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Mother and Child Say "No" to Child Marriage in Zaatari

12 July 2016
Mother and Child Say "No" to Child Marriage in Zaatari
Mother and Child Say "No" to Child Marriage in Zaatari

 

Saba’s smile can brighten a whole room, or the caravan that she shares with her family in Zaatari camp for refugees in Jordan. The 16 year old dynamic Syrian young woman lives in the camp with her mother and four siblings. Her father is in Syria.

 

Saba lives with her mother and siblings in Zaatari. She goes to school and refuses early marriage. She encourages all her friends to study. © UNFPA Jordan/Sima Diab Eloquent, outspoken and lively, Saba emphatically explains her position against early marriage, regularly looking at her mother Izdihar for support between sentences. They both agree that child marriage existed in Syria prior to the war, though many Syrians say in that it was nowhere near as common as it has become “Girls back in Syria sometimes married young too, but we see it happening much more frequently here” says the mother, who got married when she was nineteen.  “I got my high school diploma then got married, but after marriage my husband and I continued to study. I waited until after I was 20 before I started having children” says Izdihar, stroking her youngest child’s hair.

Taking turns and completing each other’s sentences, the mother and daughter explain that social pressure and the compelling living conditions in the camp have accelerated the rate of early marriage among young Syrian girls, primarily as marrying a girl off means one less mouth to feed in a family.

“Let the girl get married, let her husband spend on her” says Saba with a sigh. “In Syria before the war, people had a plan: if you are boy, you go to school and after that you look for work and get married.”

When asked about her own plans for her daughters, Izdihar is unequivocal:

“our children must get an education, the rest we will see."

"Many youngsters in the camp do not go to school because they feel they have no future, the chances of going  to university or finding a job are very slim. But several humanitarian organizations are working on allowing at least some education and we should all grab this opportunity” she says, convinced.

Saba is a very active advocate against early marriage in her community.  She gives awareness sessions to young people her age, explaining the consequences of marriage and early pregnancy on the bodies and lives of women. She enumerates the advantages of delaying marriage: getting an education, having a healthier and stronger body, finding a job that makes one feel more independent.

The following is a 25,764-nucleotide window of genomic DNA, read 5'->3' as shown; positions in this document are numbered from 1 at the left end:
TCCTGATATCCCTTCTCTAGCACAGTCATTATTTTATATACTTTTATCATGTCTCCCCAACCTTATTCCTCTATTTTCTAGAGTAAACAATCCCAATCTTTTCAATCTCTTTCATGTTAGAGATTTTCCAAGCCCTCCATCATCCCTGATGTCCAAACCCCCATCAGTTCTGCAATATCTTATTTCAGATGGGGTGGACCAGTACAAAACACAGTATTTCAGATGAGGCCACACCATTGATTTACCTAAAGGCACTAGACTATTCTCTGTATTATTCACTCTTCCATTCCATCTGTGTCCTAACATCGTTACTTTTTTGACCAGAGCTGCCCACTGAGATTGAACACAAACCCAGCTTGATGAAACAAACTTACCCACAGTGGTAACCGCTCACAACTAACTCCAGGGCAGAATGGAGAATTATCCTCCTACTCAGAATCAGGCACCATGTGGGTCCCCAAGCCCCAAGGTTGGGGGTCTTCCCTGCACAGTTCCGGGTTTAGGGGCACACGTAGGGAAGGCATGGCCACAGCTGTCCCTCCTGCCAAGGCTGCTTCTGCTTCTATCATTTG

“A girl I know from school here in the camp got married last year when she was 15.. Now she is  a month or two pregnant. Three months ago she was pregnant with twins but had a miscarriage. I told her she should stop because her body isn’t ready yet but she and her husband are adamant about having a child.”

According Saba, a teenage girl can often not see beyond the wedding dress and the party. “After the party, they will no longer see their friends, they will stop going to school, they will stop playing, being creative, drawing… They will have responsibilities and start washing dishes.”  For Saba, the main serious challenge is the health risk of getting pregnant at an early age when the body isn’t fully developed yet. “But the saddest thing I see is physical abuse, the man being mean to his young bride.”

Saba and Izdihar are among a group of active advocates against early marriage who reach out to young men and women, and to mothers and fathers, to explain to them the benefits of continuing with education and delaying married life. They are part of UNFPA’s joint programmes with the Institute of Family Health of Jordan working with refugees from Syria in Zaatari camp.Saba with her mother and siblings.  “The family has a big role in the decision." © UNFPA Jordan/Sima Diab

Formal UN figures show that some three million girls got married in the Arab region in 2015 before they turned 18, especially those living in situations of humanitarian crises.  Child marriage is a human rights violation, one that threatens girls’ health, prospects and even lives. Yet in Jordan, Lebanon, and elsewhere refugee families are increasingly resorting to child marriage to cope with insecurity and financial hardship.

2014 study by UNICEF showed that nearly one in three of all registered marriages among Syrians in Jordan involved a child. That statistic does not include informal marriages, performed by sheikhs, which can also involve children.

UNFPA works with partners to raise awareness of the harms of child marriage and to help survivors of child marriage receive health and social services and legal assistance. But parents have the most critical role to play.